He wrote in 2010: “ In the United States, 50-year instability spikes occurred around 1870, 1920 and 1970, so another could be due around 2020.”
Scientist and author Peter Turchin who specialises in cliodynamics – the study of how societies change over time – published a paper 10 years ago which predicted a growing tide of social changes which would peak in 2020.
Peter Turchin, an academic at the University of Connecticut, published a paper in 2010 predicting social and economic instabilities would peak in or around 2020
He died in 1566 and his books have been studied for centuries since.
Brexit, Black Lives Matter and a steep recession driven by the coronavirus pandemic have combined to hit the world hard in 2020 – and one man appears to have seen it coming 10 years ago.
It has echoes of predictions by Nostradamus, the mysterious French prophet, who is interpreted as having predicted the rise of Napoleon and Hitler along with the 9/11 attacks.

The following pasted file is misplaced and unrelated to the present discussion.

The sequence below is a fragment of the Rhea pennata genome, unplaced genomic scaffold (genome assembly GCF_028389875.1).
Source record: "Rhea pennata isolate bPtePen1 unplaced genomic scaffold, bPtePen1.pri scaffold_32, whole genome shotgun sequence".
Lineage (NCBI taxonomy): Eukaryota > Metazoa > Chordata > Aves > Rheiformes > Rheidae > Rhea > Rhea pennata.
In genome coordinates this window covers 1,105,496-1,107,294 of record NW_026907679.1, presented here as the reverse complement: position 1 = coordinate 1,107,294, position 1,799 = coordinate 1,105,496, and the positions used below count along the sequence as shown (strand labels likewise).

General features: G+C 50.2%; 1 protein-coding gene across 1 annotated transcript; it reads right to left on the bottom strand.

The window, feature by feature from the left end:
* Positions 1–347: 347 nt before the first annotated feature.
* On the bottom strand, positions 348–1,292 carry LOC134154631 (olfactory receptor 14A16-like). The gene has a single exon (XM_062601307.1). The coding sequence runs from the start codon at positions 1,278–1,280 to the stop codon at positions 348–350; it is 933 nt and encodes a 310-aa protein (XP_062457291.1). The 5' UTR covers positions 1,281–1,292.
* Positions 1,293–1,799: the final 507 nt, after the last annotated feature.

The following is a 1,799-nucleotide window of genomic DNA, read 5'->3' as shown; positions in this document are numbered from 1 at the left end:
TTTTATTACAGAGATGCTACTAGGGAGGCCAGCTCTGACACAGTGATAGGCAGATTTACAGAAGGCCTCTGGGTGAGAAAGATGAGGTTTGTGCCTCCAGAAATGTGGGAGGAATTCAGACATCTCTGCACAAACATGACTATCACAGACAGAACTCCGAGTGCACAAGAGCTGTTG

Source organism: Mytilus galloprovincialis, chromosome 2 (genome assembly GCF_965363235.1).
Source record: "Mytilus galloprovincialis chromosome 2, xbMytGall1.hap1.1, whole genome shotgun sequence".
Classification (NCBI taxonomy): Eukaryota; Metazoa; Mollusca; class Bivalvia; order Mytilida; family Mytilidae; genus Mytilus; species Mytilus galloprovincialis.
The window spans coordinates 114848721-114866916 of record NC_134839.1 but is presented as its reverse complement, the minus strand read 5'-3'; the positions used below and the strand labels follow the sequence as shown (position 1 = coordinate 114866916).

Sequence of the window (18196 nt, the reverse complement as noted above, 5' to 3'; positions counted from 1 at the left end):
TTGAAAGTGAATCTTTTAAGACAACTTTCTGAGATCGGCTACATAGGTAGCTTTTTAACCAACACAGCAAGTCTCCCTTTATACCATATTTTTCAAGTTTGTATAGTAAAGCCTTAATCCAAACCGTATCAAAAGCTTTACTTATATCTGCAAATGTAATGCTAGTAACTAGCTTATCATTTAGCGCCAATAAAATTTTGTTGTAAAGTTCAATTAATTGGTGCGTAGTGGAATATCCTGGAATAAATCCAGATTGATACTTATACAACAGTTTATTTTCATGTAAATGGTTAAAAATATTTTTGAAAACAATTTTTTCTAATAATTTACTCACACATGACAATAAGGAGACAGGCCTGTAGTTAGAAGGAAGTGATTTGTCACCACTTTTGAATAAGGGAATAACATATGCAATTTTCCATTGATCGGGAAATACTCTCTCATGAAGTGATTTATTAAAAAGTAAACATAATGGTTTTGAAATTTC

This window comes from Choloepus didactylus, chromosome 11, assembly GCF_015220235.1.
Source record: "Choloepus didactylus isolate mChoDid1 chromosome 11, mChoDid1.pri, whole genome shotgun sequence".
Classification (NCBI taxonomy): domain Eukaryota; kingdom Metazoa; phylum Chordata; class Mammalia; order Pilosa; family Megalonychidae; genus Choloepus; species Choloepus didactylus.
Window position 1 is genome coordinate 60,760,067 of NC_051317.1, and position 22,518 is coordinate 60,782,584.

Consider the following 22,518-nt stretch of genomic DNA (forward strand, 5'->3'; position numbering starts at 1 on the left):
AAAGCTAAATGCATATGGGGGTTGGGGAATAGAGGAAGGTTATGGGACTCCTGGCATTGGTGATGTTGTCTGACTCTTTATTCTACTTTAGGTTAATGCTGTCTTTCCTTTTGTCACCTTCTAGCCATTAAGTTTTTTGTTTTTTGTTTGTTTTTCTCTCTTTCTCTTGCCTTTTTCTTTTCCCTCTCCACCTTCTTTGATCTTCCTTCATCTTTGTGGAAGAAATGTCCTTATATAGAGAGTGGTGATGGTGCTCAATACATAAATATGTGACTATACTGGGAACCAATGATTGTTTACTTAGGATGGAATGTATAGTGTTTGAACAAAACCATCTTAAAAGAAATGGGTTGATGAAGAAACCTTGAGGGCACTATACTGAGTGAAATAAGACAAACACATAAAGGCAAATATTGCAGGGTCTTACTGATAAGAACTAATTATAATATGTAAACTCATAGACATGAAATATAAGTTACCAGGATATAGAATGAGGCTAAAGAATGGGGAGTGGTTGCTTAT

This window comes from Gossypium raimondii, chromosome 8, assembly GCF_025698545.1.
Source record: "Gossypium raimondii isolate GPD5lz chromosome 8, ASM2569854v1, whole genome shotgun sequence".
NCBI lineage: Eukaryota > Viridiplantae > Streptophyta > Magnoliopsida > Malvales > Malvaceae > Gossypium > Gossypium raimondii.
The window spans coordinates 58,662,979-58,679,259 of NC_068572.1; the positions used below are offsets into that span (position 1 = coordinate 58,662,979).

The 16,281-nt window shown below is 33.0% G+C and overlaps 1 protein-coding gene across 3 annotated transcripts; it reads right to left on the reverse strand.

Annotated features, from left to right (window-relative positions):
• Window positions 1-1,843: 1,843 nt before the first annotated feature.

He said: “In the United States we have stagnating or declining real wages, a growing gap between rich and poor, overproduction of young graduates with advanced degrees, and exploding public debt.
A predicted boom in young people that threatened to create a “youth bulge” of students similar to the one that fuelled the late 60s protest era, and the the so-called Kondratiev wave, which tracks 40-60-year economic growth cycles.
As reported by the Daily Star at the time, Turchin based his conclusions on a couple of of different sets of data.
“An excess of young people with advanced degrees has been one of the chief causes of instability in the past.”
Now, Turchin said he’s sad to see his prediction coming true, saying “I would have greatly preferred it to become a “self-defeating prophecy” which had served as a warning at the time.
He added: “Complex human societies are affected by recurrent — and predictable — waves of political instability.”
In his 2010 paper called Political Instability May Be A Contributor In The Coming Decade, Turchin says we should have seen all this coming.
He notes in a recent blog post that long-building pressures have to come together with short-term triggers to create mass movements of the kind we’re seeing today.
He said: “The US cops [had]already killed 400 people in just the first five months of 2020.
“Why was it the murder of George Floyd that sparked the wave of protests?”
Turchin added there’s no certainty that these upheavals will result in permanent change.